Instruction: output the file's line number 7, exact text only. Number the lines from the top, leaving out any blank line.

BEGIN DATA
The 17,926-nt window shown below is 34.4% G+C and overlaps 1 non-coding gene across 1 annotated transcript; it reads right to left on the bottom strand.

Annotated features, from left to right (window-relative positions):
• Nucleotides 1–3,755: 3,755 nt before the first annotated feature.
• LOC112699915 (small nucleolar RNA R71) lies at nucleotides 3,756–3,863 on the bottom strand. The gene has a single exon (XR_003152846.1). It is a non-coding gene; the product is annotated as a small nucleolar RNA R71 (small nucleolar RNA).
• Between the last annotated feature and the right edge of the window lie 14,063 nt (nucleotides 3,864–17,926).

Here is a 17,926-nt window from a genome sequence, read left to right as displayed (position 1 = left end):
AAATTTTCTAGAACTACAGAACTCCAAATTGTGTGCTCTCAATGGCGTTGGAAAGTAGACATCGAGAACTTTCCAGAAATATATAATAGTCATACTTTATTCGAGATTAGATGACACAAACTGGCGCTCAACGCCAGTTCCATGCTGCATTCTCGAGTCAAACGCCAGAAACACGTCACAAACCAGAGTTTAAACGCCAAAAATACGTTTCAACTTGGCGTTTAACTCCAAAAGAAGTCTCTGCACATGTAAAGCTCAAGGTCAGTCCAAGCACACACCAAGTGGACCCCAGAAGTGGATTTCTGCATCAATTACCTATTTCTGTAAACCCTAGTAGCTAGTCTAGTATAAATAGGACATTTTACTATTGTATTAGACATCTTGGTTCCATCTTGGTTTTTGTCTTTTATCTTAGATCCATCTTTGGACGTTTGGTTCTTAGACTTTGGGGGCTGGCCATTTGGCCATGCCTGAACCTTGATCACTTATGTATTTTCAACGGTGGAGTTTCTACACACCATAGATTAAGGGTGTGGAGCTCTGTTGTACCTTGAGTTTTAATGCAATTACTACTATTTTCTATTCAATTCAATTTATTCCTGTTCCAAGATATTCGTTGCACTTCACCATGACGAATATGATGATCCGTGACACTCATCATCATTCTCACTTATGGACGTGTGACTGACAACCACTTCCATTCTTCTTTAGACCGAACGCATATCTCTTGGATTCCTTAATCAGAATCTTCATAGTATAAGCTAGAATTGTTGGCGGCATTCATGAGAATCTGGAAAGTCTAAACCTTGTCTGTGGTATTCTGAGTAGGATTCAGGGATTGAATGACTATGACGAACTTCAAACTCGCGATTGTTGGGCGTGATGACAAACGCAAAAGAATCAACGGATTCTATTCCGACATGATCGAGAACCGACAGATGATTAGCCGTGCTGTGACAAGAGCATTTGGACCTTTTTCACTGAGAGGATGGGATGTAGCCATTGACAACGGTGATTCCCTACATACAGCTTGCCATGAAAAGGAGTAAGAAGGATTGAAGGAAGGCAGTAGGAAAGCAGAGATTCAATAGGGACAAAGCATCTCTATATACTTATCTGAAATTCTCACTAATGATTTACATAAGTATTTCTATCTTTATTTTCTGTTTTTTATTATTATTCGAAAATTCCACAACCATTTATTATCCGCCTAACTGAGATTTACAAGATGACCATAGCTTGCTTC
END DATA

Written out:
AAATTTTCTAGAACTACAGAACTCCAAATTGTGTGCTCTCAATGGCGTTGGAAAGTAGACATCGAGAACTTTCCAGAAATATATAATAGTCATACTTTATTCGAGATTAGATGACACAAACTGGCGCTCAACGCCAGTTCCATGCTGCATTCTCGAGTCAAACGCCAGAAACACGTCACAAACCAGAGTTTAAACGCCAAAAATACGTTTCAACTTGGCGTTTAACTCCAAAAGAAGTCTCTGCACATGTAAAGCTCAAGGTCAGTCCAAGCACACACCAAGTGGACCCCAGAAGTGGATTTCTGCATCAATTACCTATTTCTGTAAACCCTAGTAGCTAGTCTAGTATAAATAGGACATTTTACTATTGTATTAGACATCTTGGTTCCATCTTGGTTTTTGTCTTTTATCTTAGATCCATCTTTGGACGTTTGGTTCTTAGACTTTGGGGGCTGGCCATTTGGCCATGCCTGAACCTTGATCACTTATGTATTTTCAACGGTGGAGTTTCTACACACCATAGATTAAGGGTGTGGAGCTCTGTTGTACCTTGAGTTTTAATGCAATTACTACTATTTTCTATTCAATTCAATTTATTCCTGTTCCAAGATATTCGTTGCACTTCACCATGACGAATATGATGATCCGTGACACTCATCATCATTCTCACTTATGGACGTGTGACTGACAACCACTTCCATTCTTCTTTAGACCGAACGCATATCTCTTGGATTCCTTAATCAGAATCTTCATAGTATAAGCTAGAATTGTTGGCGGCATTCATGAGAATCTGGAAAGTCTAAACCTTGTCTGTGGTATTCTGAGTAGGATTCAGGGATTGAATGACTATGACGAACTTCAAACTCGCGATTGTTGGGCGTGATGACAAACGCAAAAGAATCAACGGATTCTATTCCGACATGATCGAGAACCGACAGATGATTAGCCGTGCTGTGACAAGAGCATTTGGACCTTTTTCACTGAGAGGATGGGATGTAGCCATTGACAACGGTGATTCCCTACATACAGCTTGCCATGAAAAGGAGTAAGAAGGATTGAAGGAAGGCAGTAGGAAAGCAGAGATTCAATAGGGACAAAGCATCTCTATATACTTATCTGAAATTCTCACTAATGATTTACATAAGTATTTCTATCTTTATTTTCTGTTTTTTATTATTATTCGAAAATTCCACAACCATTTATTATCCGCCTAACTGAGATTTACAAGATGACCATAGCTTGCTTC